A new study led by researchers from the Johns Hopkins Bloomberg School of Public Health in Baltimore, MD, suggests that short-term psychosocial counseling could significantly reduce rates of suicide attempts and deaths among individuals who have already tried to take their own lives.

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Short-term counseling may significantly reduce suicide rates among high-risk individuals, according to new research.

Suicide is one of the 10 leading causes of death in the US, and it is estimated that more than 1 million Americans attempt to take their own lives each year.

According to the research team – led by Annette Erlangsen of the Department of Mental Health at Johns Hopkins – individuals who have already attempted suicide are at very high risk of a repeat attempt.

“We know that people who have attempted suicide are a high-risk population and that we need to help them,” says Erlangsen. “However, we did not know what would be effective in terms of treatment.”

The majority of people who attempt suicide have some form of mental disorder, such as depression or schizophrenia. These individuals may receive medication dependent on the type of disorder they have, which may help reduce their risk of suicide.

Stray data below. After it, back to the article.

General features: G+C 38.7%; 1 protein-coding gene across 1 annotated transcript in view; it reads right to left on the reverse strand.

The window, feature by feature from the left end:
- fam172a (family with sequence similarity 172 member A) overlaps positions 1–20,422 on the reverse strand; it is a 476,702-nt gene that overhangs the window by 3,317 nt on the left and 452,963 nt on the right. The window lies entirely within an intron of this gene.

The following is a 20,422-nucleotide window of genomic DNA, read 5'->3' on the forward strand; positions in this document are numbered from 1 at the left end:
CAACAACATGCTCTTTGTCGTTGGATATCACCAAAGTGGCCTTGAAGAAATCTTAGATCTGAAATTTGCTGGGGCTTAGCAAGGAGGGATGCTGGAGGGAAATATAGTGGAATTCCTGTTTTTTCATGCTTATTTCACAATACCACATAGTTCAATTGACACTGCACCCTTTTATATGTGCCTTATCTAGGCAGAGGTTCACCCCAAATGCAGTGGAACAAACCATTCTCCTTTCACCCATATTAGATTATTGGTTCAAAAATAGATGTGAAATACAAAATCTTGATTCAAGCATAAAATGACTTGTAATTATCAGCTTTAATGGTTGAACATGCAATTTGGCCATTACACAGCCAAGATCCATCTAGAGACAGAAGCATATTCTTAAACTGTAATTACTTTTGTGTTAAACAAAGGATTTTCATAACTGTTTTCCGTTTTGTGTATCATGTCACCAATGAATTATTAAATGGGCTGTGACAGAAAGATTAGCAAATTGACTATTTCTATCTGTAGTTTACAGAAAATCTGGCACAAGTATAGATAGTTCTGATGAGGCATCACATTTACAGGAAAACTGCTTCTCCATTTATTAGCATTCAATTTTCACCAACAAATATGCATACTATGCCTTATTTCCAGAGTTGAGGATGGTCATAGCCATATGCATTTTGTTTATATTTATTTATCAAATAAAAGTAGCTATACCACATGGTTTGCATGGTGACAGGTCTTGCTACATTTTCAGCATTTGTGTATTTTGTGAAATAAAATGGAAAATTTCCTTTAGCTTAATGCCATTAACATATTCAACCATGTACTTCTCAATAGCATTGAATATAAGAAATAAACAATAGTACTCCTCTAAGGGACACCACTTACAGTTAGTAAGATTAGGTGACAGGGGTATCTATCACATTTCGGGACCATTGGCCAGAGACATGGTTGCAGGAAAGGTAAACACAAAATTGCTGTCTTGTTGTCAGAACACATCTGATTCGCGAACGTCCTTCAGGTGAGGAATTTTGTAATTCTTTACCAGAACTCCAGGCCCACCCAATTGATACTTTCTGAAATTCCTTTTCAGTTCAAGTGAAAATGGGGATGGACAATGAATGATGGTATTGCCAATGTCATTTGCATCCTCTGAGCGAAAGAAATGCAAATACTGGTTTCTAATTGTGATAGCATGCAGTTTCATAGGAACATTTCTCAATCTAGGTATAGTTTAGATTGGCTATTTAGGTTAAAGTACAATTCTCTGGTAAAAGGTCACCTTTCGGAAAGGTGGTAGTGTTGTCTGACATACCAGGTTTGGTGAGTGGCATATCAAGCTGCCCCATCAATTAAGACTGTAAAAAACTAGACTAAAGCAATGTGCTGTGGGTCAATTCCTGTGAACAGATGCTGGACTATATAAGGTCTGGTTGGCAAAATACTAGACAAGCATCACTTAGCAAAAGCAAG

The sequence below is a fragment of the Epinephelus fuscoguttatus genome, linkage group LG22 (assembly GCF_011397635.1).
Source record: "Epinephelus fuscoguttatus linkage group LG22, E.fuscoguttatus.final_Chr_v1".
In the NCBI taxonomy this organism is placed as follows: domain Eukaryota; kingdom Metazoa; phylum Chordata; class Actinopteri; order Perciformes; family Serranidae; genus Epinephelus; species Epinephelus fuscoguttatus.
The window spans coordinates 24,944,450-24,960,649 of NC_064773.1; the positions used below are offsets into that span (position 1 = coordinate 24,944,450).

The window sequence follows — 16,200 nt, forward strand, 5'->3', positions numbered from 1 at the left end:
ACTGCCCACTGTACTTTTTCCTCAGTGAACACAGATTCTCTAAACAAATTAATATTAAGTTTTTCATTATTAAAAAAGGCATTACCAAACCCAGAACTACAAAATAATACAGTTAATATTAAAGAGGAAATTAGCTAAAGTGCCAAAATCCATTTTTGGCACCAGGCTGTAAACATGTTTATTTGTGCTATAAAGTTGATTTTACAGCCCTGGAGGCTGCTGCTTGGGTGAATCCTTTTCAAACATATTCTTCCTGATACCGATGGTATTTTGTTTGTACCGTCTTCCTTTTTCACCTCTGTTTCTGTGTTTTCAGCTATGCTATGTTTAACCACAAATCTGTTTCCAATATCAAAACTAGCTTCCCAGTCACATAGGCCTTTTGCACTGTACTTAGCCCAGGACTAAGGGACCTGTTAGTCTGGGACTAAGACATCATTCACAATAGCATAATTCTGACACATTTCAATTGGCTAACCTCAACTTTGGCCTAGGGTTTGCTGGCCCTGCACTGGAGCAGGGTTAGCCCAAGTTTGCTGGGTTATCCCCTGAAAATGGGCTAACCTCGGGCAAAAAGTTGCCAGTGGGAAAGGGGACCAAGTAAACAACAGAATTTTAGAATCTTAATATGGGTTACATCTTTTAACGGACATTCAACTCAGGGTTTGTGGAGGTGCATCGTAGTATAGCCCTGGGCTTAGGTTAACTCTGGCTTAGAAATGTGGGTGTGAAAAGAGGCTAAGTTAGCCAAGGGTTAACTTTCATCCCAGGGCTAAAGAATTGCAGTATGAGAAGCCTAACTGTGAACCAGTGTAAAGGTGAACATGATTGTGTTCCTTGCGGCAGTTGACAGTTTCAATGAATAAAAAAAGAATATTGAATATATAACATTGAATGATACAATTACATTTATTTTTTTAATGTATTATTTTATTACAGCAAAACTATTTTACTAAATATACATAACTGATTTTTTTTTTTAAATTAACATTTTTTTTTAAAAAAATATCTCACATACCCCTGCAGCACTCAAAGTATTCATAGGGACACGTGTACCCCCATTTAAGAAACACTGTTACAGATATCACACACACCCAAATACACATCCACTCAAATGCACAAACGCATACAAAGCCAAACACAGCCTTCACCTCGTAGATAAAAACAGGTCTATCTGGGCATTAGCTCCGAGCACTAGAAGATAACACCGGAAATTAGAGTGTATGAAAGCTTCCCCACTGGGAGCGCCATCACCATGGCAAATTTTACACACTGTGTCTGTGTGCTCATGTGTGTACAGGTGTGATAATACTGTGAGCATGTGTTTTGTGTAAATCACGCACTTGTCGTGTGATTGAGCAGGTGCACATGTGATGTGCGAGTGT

But in this study – published in The Lancet Psychiatry – Erlangsen and her team wanted to assess the effects of psychosocial counseling among individuals who have previously attempted suicide.

The team analyzed the health data of more than 65,000 people in Denmark who had attempted suicide between January 1st, 1992 and December 31st, 2010.

In Denmark, suicide prevention clinics across the country have been offering psychosocial counseling since 1992.

Over a 20-year follow-up period, the team monitored the outcomes 5,678 people who had undergone such counseling at one of eight clinics, comparing them with the outcomes of individuals who had not received this counseling. Individuals who received the counseling attended 6-10 sessions.

The team found that in the first year after counseling ceased, individuals who underwent the therapy were 27% less likely to repeat suicide attempts and were at 38% lower risk of death from all causes than those who did not receive the therapy.

After 5 years, repeat suicide attempts were 26% lower among the therapy group. After 10 years, the suicide rate was 229 per 100,000 for the therapy group and 314 per 100,000 for those who did not receive the therapy.

Commenting on their findings, Erlangsen says:

Now we have evidence that psychosocial treatment – which provides support, not medication – is able to prevent suicide in a group at high risk of dying by suicide.

Our findings provide a solid basis for recommending that this type of therapy be considered for populations at risk for suicide.”

Since the counseling sessions were tailored to each individual’s circumstances, the researchers are unable to say why the therapy was so effective for prevention of suicide. However, they say this is something they plan to investigate with future research.

In September, Medical News Today revealed that World Health Organization (WHO) have called for global action to reduce the number of deaths by suicide. In their report, WHO revealed that a person dies by suicide every 40 seconds.